Posted Jul 27, 2022
Chicago Farmers Market Collective to aid in distribution of $375,000 in Senior Farmers Market Nutrition Program benefits at Chicago farmers markets
Members of the Chicago Farmers Market Collective, a volunteer-led group of farmers market directors, managers and staff will aid in distributing half of the 15,000 Senior Farmers Market Nutrition Program (SFMNP) benefits allocated to Chicago, valued at $375,000.
Seniors who are at least 60 years and older and are at or below 185% of the federal poverty income guidelines qualify to receive a booklet valued at $25 to spend with participating farmers now through October 31. To apply and receive SFMNP benefits, seniors can visit any of the participating farmers markets below, beginning August 1.
South Side Locations
- 61st Street Farmers Market | 6100 S. Blackstone Avenue
- Bronzeville City Market | 4700 S. King Drive
- Gary Comer Youth Center | 7200 S. Ingleside Avenue
- Hyde Park Farmers Market | Hyde Park Bank parking lot, S. Lake Park Avenue
- Plant Chicago Farmers Market | Davis Square Park, 45th and Marshfield Avenue
- Pullman City Market | 11100 S. Cottage Grove Avenue
- South Shore Farmers Market | 4930 S. Cottage Grove Avenue
West Side Locations
- Austin Town Hall City Market | 5610 W. Lake Street
- Garfield Park Neighborhood Market | The Hatchery Plaza, 135 N. Kedzie Avenue
- Logan Square Farmers Market | 3107 W. Logan Boulevard
- Pilsen Community Market | 1800 S. Blue Island Avenue
- West Humboldt Park Farmers Market | 3601 W. Chicago Avenue
North Side Location
- Glenwood Sunday Market | 6960 N. Glenwood Avenue
- Daley Plaza City Market | 50 W. Washington Street
- Green City Market Lincoln Park | 1817 N. Clark Street
- Green City Market West Loop | 115 S. Sangamon Street
- Lincoln Park Farmers Market | 724 W. Armitage Avenue
Seniors spend coupons directly with participating farmers. Farmers who are not yet enrolled to accept SFMNP benefits can apply to do so through August 31.
Market managers have shared that additional volunteers will be needed to successfully roll out the program. Interested community members should check out individual markets websites and social media for more information on how to get involved.
“We are pleased to be able to assist the Illinois Department of Human Services in getting these important resources to Chicago’s seniors. Senior Farmers Market coupons support our seniors, by providing access to fresh produce, and benefit participating local farmers who grow and sell the produce. This resource complements our Link Match program, which matches Link purchases up to $25 per transaction,” said Connie Spreen, executive director of Experimental Station, the nonprofit that operates Woodlawn’s 61st Street Farmers Market.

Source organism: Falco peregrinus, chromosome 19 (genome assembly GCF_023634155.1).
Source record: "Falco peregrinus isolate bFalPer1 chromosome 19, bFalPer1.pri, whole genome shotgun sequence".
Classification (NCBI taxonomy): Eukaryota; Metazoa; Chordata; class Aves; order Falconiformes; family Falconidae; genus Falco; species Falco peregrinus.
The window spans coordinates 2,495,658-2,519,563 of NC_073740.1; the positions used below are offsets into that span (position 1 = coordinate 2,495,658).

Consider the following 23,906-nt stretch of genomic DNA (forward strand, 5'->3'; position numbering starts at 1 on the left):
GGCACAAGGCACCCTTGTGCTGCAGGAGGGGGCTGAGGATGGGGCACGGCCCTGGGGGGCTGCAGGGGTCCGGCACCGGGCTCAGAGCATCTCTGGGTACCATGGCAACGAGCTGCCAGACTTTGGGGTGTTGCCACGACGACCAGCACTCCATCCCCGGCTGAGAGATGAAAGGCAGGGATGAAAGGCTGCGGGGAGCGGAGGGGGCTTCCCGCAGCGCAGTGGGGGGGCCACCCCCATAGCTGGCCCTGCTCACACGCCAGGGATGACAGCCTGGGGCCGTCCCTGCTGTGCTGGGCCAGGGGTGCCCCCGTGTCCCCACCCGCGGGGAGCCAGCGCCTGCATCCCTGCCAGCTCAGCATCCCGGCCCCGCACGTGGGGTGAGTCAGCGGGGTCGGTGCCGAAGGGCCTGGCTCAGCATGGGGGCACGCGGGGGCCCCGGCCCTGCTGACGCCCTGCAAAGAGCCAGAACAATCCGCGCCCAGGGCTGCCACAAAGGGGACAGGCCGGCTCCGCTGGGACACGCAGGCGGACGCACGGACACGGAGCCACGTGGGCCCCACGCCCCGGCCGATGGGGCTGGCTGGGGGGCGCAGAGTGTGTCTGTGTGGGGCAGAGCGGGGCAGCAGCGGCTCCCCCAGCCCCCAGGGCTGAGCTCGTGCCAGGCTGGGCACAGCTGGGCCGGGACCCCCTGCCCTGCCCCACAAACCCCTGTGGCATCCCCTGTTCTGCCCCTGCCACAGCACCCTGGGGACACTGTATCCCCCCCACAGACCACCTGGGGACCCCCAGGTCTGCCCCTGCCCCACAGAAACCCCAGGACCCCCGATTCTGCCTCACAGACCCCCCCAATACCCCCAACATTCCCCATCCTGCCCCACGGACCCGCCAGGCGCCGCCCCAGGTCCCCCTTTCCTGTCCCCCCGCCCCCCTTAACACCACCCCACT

"Farmers markets are food access hubs,” said Mandy Moody, executive director of Green City Market. “At Green City, we believe everyone deserves the right to locally-grown, nutrient-dense food and programs like the SFMNP and our GCM For All SNAP-benefits triple matching program help to make the real cost of food more accessible. We’re proud to work with other members of the Chicago Farmers Market Collective to ensure seniors have access to nutritious, local food.”
“GSM is committed to ensuring equitable access to locally grown, nutrient dense food for all. Helping to distribute SFMNP vouchers this season will help us serve the seniors in our Rogers Park neighborhood, home to one of the fastest growing senior populations in the City of Chicago. It is also a wonderful addition to our Market For All program which provides day-of triple dollar grant incentives for SNAP shoppers that alleviates hunger and provides additional revenue streams for our vendors,” said Sheree Moratto, sustainability director of Rogers Park Business Alliance which runs the Glenwood Sunday Market in Rogers Park.
“The purpose of the Senior Farmers Market Nutrition Program is two-fold,” said Stephanie Bess, Illinois WIC Director with the Illinois Department of Human Services. ”We want to encourage low-income seniors to eat more fruits, vegetables, cut herbs, and honey, and we want to help farmers increase their sales of their locally-grown products.”